By Anthony McDaniel, M.D.
Anabolic steroids, technically known as anabolic-androgen steroids (AAS) or colloquially simply as "steroids" or "'roids", are drugs which mimic the effects of the male sex hormones testosterone and dihydrotestosterone. They increase protein synthesis within cells, which results in the buildup of cellular tissue (anabolism), especially in muscles. Anabolic steroids also have androgenic and virilizing properties, including the development and maintenance of masculine characteristics such as the growth of the vocal cords and body hair. Anabolic steroids were first isolated, identified and synthesized in the 1930s, and are now used therapeutically in medicine to stimulate bone growth and appetite, induce male puberty, and treat chronic wasting conditions, such as cancer and AIDS. The American College of Sports Medicine acknowledges that AAS, in the presence of adequate diet, can contribute to increases in body weight, often as lean mass increases, and that the gains in muscular strength achieved through high-intensity exercise and proper diet can be additionally increased by the use of AAS in some individuals.
Some health risks can be produced by long-term use or excessive doses of anabolic steroids. These effects include harmful changes in cholesterol levels (increased low-density lipoprotein and decreased high-density lipoprotein), acne, high blood pressure, liver damage (mainly with oral steroids), and dangerous changes in the structure of the left ventricle of the heart. Ergogenic uses for anabolic steroids in sports and bodybuilding are controversial because of their adverse effects and the potential to gain an advantage conventionally considered "cheating." Their use is referred to as doping and banned by all major sporting bodies. For many years AAS have been by far the most detected doping substances in IOC-accredited laboratories. In countries where AAS are controlled substances, there is often a black market in which smuggled or even counterfeit drugs are sold to users.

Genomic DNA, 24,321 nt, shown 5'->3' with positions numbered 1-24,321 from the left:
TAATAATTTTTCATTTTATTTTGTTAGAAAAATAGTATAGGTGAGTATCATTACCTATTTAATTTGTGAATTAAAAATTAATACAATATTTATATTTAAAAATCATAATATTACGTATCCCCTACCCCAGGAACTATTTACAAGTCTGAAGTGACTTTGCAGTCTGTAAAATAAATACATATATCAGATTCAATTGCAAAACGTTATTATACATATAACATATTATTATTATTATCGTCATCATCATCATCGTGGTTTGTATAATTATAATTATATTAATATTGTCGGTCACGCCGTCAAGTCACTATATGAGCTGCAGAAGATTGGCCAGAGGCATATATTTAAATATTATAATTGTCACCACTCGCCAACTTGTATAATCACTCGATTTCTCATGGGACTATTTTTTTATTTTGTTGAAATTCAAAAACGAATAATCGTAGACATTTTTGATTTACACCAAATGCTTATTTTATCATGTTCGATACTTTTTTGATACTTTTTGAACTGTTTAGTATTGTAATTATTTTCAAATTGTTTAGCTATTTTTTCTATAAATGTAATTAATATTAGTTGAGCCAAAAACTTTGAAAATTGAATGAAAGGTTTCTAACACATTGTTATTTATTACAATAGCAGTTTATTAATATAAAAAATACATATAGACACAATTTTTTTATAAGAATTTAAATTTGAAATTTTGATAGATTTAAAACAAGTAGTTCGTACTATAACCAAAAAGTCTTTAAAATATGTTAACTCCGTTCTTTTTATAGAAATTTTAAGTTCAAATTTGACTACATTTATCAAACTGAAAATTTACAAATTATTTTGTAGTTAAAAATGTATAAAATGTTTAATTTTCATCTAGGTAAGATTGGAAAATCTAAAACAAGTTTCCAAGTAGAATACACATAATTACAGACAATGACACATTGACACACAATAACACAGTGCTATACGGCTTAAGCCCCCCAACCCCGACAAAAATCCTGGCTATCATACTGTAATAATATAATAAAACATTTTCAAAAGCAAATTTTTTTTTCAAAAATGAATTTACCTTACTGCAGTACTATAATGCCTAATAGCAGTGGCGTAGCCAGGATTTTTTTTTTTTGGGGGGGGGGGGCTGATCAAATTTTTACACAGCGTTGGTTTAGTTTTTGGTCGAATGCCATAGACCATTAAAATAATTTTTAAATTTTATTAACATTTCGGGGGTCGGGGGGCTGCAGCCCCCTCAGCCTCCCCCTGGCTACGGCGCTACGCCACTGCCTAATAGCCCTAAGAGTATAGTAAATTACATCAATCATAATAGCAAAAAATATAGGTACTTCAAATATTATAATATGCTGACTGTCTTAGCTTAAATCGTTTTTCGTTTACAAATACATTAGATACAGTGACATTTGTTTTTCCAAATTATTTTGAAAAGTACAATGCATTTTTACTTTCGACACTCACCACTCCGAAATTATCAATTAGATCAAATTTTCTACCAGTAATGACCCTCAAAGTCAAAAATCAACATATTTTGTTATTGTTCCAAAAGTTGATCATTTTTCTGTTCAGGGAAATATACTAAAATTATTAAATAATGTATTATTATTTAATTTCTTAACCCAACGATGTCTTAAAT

Anabolic steroids can cause many adverse effects. Most of these side effects are dose-dependent, the most common being elevated blood pressure, especially in those with pre-existing hypertension, and harmful changes in cholesterol levels: some steroids cause an increase in LDL cholesterol and a decrease in HDL cholesterol. Anabolic steroids have been shown to alter fasting blood sugar and glucose tolerance tests. Anabolic steroids such as testosterone also increase the risk of cardiovascular diseaseor coronary artery disease. Acne is fairly common among anabolic steroid users, mostly due to stimulation of the sebaceous glands by increased testosterone levels. Conversion of testosterone to dihydrotestosterone (DHT) can accelerate the rate of premature baldness for males who are genetically predisposed, but testosterone itself can produce baldness in females. High doses of oral anabolic steroid compounds can cause liver damage, as the steroids are metabolized in the digestive system to increase their bioavailability and stability.
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